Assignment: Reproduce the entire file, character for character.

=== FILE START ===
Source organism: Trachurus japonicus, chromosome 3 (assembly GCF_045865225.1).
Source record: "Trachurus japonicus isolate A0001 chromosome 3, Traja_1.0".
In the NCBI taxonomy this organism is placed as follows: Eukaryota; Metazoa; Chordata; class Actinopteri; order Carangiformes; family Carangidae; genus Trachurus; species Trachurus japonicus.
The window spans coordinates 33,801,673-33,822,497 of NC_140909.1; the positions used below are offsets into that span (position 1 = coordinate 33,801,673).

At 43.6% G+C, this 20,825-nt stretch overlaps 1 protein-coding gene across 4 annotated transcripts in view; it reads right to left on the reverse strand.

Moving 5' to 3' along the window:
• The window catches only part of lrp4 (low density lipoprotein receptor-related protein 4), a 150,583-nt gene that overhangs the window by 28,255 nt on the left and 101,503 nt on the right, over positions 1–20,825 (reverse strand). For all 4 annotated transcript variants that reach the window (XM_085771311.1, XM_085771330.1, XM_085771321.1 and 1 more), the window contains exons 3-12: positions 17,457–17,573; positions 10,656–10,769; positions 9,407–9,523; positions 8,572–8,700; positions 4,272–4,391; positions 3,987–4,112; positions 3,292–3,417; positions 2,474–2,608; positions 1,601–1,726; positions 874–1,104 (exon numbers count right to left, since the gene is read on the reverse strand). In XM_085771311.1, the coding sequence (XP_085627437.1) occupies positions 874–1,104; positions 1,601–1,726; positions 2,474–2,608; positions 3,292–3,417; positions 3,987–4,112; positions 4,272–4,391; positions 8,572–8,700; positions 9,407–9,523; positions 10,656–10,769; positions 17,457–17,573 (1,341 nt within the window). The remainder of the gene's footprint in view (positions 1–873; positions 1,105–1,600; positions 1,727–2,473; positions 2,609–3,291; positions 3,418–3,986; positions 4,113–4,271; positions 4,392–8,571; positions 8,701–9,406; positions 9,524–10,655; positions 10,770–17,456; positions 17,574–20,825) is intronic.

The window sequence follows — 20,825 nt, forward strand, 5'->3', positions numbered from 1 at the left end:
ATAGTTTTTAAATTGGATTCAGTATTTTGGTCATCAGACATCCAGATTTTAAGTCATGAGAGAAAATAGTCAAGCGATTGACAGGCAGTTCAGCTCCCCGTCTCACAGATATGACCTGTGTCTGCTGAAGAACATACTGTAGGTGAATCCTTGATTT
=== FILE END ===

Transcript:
Source organism: Trachurus japonicus, chromosome 3 (assembly GCF_045865225.1).
Source record: "Trachurus japonicus isolate A0001 chromosome 3, Traja_1.0".
In the NCBI taxonomy this organism is placed as follows: Eukaryota; Metazoa; Chordata; class Actinopteri; order Carangiformes; family Carangidae; genus Trachurus; species Trachurus japonicus.
The window spans coordinates 33,801,673-33,822,497 of NC_140909.1; the positions used below are offsets into that span (position 1 = coordinate 33,801,673).

At 43.6% G+C, this 20,825-nt stretch overlaps 1 protein-coding gene across 4 annotated transcripts in view; it reads right to left on the reverse strand.

Moving 5' to 3' along the window:
• The window catches only part of lrp4 (low density lipoprotein receptor-related protein 4), a 150,583-nt gene that overhangs the window by 28,255 nt on the left and 101,503 nt on the right, over positions 1–20,825 (reverse strand). For all 4 annotated transcript variants that reach the window (XM_085771311.1, XM_085771330.1, XM_085771321.1 and 1 more), the window contains exons 3-12: positions 17,457–17,573; positions 10,656–10,769; positions 9,407–9,523; positions 8,572–8,700; positions 4,272–4,391; positions 3,987–4,112; positions 3,292–3,417; positions 2,474–2,608; positions 1,601–1,726; positions 874–1,104 (exon numbers count right to left, since the gene is read on the reverse strand). In XM_085771311.1, the coding sequence (XP_085627437.1) occupies positions 874–1,104; positions 1,601–1,726; positions 2,474–2,608; positions 3,292–3,417; positions 3,987–4,112; positions 4,272–4,391; positions 8,572–8,700; positions 9,407–9,523; positions 10,656–10,769; positions 17,457–17,573 (1,341 nt within the window). The remainder of the gene's footprint in view (positions 1–873; positions 1,105–1,600; positions 1,727–2,473; positions 2,609–3,291; positions 3,418–3,986; positions 4,113–4,271; positions 4,392–8,571; positions 8,701–9,406; positions 9,524–10,655; positions 10,770–17,456; positions 17,574–20,825) is intronic.

The window sequence follows — 20,825 nt, forward strand, 5'->3', positions numbered from 1 at the left end:
ATAGTTTTTAAATTGGATTCAGTATTTTGGTCATCAGACATCCAGATTTTAAGTCATGAGAGAAAATAGTCAAGCGATTGACAGGCAGTTCAGCTCCCCGTCTCACAGATATGACCTGTGTCTGCTGAAGAACATACTGTAGGTGAATCCTTGATTT